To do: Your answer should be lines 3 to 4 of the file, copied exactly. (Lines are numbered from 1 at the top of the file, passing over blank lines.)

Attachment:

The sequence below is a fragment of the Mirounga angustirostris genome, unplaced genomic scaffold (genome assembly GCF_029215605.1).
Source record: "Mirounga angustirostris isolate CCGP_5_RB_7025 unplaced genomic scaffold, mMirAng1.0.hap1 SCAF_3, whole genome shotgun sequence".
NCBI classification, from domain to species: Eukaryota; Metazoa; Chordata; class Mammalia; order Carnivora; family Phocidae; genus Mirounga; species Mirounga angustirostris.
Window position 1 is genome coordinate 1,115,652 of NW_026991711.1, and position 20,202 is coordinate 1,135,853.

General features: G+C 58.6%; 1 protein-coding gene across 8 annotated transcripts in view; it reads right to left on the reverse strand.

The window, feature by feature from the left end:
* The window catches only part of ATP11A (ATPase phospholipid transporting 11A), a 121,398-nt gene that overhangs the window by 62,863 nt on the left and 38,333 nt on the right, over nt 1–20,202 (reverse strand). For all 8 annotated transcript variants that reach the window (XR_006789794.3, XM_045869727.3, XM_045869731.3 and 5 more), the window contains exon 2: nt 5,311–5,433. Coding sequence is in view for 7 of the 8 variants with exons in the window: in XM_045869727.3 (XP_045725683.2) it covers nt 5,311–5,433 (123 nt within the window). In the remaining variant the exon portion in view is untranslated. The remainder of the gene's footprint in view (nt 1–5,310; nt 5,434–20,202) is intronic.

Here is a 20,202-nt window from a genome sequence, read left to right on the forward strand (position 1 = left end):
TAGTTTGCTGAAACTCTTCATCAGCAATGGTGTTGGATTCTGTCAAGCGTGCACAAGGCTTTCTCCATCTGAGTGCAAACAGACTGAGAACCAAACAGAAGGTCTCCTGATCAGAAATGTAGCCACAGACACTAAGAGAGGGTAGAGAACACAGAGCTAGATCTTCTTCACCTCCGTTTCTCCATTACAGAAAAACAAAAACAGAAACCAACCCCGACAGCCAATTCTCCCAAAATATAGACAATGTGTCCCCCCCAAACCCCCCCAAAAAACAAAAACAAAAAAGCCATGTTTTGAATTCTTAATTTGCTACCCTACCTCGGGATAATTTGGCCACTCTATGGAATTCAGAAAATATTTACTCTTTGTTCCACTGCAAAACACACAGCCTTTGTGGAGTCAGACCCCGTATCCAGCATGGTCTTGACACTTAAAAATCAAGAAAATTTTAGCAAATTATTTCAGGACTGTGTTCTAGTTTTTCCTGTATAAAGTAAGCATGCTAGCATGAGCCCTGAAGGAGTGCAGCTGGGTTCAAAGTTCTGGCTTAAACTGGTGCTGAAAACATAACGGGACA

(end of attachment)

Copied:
NCBI classification, from domain to species: Eukaryota; Metazoa; Chordata; class Mammalia; order Carnivora; family Phocidae; genus Mirounga; species Mirounga angustirostris.
Window position 1 is genome coordinate 1,115,652 of NW_026991711.1, and position 20,202 is coordinate 1,135,853.